Insight article

Struggle and endeavour

What makes a great story: #1 Struggle and endeavour

We’re often asked why a good strategic or change narrative can be so compelling, why its cut-through can be so dramatic and fast, and how it can shift mindsets and inspire belief and confidence in the future. What, for example, compelled employees at two companies we have partnered with, to retract their resignations once they’d heard their internal narrative? What was it about the story we crafted for a major building society that prompted a frontline IT employee to say “this story has been life-changing”?

A good story, like any Hollywood movie, involves an element of struggle and endeavour. Our flawed hero(es) (in the business world, employees) need a challenge to overcome. They need to collectively set out on a journey to resolve that challenge and, in doing so, transform. But the threat that lurks needs to be real and ever-present – it makes the story authentic, and gives us a reason to come together in response to a call to arms.

It’s no good creating a story that merely paints a rosy picture of the company and its future. That’s simply PR spin, lacking in credibility, authenticity and a recognition of what needs to change – and what we need to do to respond. It’s threat of what MIGHT happen, if we don’t take action, which triggers the ‘fight or flight’ response, releasing hormones which create empathy and trust as we will our hero to succeed against the odds. Remember that rickety old boat in the movie JAWS, where Quint, Brody and Hooper set out to find the man-eating shark, complete with duh-duh-duh-duh music signalling a potential imminent attack to heighten the threat? Remember that feeling of tension? Great storytelling, even if the shark wasn’t particularly believable!.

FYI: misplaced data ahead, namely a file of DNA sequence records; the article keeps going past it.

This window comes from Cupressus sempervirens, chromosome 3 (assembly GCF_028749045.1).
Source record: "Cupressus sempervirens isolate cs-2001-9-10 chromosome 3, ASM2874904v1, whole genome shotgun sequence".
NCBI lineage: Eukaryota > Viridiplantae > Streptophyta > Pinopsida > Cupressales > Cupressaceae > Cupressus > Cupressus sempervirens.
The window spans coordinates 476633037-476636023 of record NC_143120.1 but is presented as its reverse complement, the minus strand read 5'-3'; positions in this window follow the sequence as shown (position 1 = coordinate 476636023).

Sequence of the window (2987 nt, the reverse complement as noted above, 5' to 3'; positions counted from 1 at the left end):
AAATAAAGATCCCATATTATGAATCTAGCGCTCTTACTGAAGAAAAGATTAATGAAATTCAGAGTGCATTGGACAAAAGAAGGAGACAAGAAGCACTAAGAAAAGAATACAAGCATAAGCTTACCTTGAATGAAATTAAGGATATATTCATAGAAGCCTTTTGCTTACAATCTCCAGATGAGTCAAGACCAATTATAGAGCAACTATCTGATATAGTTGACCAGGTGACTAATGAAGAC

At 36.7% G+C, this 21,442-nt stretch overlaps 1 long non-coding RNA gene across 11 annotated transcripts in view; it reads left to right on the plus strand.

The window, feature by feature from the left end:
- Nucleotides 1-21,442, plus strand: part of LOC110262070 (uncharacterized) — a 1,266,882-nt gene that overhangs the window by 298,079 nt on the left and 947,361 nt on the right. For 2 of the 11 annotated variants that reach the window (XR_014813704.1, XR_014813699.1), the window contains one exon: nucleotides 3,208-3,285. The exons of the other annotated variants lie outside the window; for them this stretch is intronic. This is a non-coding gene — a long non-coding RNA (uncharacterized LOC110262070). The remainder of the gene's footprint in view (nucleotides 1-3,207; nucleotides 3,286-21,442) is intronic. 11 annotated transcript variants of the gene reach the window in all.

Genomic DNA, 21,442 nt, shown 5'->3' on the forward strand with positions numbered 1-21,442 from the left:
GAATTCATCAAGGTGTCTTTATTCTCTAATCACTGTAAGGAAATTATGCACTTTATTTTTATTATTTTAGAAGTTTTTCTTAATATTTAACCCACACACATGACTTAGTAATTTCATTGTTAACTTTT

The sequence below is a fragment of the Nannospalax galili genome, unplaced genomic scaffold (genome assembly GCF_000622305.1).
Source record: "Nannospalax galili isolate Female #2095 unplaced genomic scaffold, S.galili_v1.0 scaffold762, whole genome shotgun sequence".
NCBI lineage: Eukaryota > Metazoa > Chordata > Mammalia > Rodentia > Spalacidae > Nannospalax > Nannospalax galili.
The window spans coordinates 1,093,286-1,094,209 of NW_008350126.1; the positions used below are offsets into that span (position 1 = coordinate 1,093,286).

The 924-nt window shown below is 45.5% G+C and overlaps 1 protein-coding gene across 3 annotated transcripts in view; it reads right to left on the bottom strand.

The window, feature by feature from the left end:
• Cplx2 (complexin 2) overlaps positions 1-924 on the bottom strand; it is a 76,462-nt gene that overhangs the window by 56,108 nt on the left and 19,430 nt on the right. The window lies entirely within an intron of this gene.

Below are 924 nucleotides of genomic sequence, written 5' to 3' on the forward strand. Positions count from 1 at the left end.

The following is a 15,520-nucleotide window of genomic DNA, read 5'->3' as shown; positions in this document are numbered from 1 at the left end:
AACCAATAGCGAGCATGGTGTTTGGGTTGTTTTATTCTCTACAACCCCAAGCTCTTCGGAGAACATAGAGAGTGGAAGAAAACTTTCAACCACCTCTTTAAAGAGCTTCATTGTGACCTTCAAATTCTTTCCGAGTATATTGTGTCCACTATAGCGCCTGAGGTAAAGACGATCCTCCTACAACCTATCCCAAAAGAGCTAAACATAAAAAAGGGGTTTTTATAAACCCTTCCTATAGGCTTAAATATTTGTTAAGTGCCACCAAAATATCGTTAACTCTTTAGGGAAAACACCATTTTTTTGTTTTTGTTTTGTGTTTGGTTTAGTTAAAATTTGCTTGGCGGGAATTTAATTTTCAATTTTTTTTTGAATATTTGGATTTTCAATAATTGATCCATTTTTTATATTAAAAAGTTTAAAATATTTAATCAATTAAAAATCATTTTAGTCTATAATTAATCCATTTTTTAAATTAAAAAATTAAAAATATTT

Leaders can inspire trust and followship in their teams using the same storytelling techniques, especially if their personal leadership story has an element of struggle and endeavour (humility is a strength, not a weakness). It can create a powerful, visceral response. If you’re not championing storytelling as a leader, you may be missing a trick.

Alison Esse

Co-founder and Director